The Glasshouse and its Tree
The Glasshouse came into being in 1969 at 27 Neal Street, Covent Garden at the instigation of Sam Herman and with financial help from Graham Hughes. Together with some of the first graduates from the RCAís innovative glass department Sam Hermanís idea was Ďto establish a workshop that would act as a halfway house between college and the real world, and of creating a life in glass away from the industryí The team there underwent changes as individual members moved away either to live elsewhere, to open up their own workshops or to move abroad. When in 1976 the lease of Neal Street was up for renewal the GLC and Camden Council felt that it was not a suitable premises for a glass workshop and it was closed down. But with a £10,000 equipment grant from the Crafts Council combined with the strong will for survival of Glasshouse directors, the new premises of Long Acre opened in 1978, for many years thrived there and became the model for running an artistic glass business on an intimate scale There was always an educational side to activities, with courses organised for those interested in learning, and a willingness to take on apprentices for limited periods. In 1992 The Glasshouse was to move premises once again, this time to St. Albanís Place just near Islington Green, before it finally closed down in 1998. What is remarkable is that almost all who worked at the Glasshouse have in one way or another made a significant contribution to the world of glass, and each one in a very personal way. There is definitely no Glasshouse style, other than a common understanding that skill is the root of all artistic endeavours in this medium. The Glasshouse was set up as a hot workshop where teamwork is of the utmost importance. Its thirty year existence is a tribute to the team spirit which prevailed there through thick and thin. Many of those who either remained for longer periods or moved on did not stay with hot glass. This exhibition is proof of that as well as a timely reminder of the contribution made by the Glasshouse to the British glass scene.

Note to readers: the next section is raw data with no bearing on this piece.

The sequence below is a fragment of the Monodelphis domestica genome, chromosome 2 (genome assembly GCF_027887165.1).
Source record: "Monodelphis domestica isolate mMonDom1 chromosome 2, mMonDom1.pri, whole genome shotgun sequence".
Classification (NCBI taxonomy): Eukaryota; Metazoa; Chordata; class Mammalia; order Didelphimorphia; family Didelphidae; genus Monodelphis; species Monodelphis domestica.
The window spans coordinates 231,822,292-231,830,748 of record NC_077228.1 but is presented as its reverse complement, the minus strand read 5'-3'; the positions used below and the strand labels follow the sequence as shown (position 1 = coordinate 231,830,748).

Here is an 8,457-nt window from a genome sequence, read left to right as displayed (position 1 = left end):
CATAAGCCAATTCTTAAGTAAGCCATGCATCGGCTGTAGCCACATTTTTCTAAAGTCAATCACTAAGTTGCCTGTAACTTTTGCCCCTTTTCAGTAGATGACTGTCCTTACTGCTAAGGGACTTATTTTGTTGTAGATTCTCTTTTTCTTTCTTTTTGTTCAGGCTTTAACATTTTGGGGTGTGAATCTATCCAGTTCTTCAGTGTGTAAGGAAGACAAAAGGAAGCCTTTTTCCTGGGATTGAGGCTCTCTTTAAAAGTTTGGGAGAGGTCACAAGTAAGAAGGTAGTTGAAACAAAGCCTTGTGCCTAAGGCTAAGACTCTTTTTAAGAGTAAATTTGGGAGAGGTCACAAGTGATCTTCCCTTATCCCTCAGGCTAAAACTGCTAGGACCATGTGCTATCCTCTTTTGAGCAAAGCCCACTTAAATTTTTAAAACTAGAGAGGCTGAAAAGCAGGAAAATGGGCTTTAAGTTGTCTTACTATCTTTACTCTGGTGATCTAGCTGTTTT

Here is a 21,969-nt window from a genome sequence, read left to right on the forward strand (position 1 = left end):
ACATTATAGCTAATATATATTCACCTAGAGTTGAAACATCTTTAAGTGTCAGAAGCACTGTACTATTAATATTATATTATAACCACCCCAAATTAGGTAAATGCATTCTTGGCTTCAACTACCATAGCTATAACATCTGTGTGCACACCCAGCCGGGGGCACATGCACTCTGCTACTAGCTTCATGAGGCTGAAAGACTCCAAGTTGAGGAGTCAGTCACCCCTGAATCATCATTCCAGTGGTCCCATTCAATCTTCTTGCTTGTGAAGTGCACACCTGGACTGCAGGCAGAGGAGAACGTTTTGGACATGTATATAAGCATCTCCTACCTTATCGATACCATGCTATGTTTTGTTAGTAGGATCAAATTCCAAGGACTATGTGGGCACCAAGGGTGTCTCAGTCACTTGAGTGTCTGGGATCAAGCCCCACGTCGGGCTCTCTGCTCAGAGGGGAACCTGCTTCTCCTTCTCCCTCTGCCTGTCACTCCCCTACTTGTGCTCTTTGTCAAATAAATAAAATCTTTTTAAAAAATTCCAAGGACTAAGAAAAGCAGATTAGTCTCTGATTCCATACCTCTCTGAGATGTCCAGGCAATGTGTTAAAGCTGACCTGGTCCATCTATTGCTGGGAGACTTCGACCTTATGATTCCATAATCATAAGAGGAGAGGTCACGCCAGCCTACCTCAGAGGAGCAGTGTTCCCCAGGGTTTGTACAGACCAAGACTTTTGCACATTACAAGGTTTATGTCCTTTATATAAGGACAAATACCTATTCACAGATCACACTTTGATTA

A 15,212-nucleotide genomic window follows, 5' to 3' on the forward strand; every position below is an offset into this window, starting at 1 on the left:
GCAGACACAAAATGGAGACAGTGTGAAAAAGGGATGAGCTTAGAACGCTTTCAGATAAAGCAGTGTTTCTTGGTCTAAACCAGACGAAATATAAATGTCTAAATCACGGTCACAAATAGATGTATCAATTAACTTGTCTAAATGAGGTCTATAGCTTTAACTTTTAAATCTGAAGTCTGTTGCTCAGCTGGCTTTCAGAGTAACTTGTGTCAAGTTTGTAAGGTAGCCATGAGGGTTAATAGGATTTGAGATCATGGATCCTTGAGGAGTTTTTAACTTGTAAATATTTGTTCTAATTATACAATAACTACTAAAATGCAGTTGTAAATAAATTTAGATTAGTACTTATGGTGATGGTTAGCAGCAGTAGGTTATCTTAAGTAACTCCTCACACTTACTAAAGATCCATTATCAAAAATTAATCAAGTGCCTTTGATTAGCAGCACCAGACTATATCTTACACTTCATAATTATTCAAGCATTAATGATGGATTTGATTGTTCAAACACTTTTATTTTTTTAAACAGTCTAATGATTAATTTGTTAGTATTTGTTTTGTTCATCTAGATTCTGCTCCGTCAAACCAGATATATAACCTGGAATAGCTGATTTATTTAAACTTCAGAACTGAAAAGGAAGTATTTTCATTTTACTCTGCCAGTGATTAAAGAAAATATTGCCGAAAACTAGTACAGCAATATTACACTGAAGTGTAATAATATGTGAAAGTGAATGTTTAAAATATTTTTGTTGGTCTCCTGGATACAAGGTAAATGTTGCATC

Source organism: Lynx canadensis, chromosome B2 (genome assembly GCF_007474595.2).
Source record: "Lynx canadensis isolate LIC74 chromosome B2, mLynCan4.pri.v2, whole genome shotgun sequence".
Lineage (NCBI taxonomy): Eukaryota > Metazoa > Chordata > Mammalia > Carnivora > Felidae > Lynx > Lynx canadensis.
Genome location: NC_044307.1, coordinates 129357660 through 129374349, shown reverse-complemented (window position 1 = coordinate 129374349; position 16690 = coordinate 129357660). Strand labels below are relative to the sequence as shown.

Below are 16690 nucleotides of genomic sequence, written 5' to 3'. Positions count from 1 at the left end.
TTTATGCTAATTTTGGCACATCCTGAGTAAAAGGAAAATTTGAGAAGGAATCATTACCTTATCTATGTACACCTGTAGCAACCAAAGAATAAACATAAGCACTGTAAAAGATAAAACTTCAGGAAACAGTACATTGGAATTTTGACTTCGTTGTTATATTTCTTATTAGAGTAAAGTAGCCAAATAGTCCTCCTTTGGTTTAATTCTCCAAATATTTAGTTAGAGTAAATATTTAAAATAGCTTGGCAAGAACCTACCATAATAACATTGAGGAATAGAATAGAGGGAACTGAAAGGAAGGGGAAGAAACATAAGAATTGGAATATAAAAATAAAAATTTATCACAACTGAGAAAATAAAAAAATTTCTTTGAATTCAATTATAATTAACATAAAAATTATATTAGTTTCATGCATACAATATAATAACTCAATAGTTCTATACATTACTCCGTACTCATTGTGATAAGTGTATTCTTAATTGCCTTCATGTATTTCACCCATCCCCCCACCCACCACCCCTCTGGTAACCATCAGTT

- CAA Exhibitions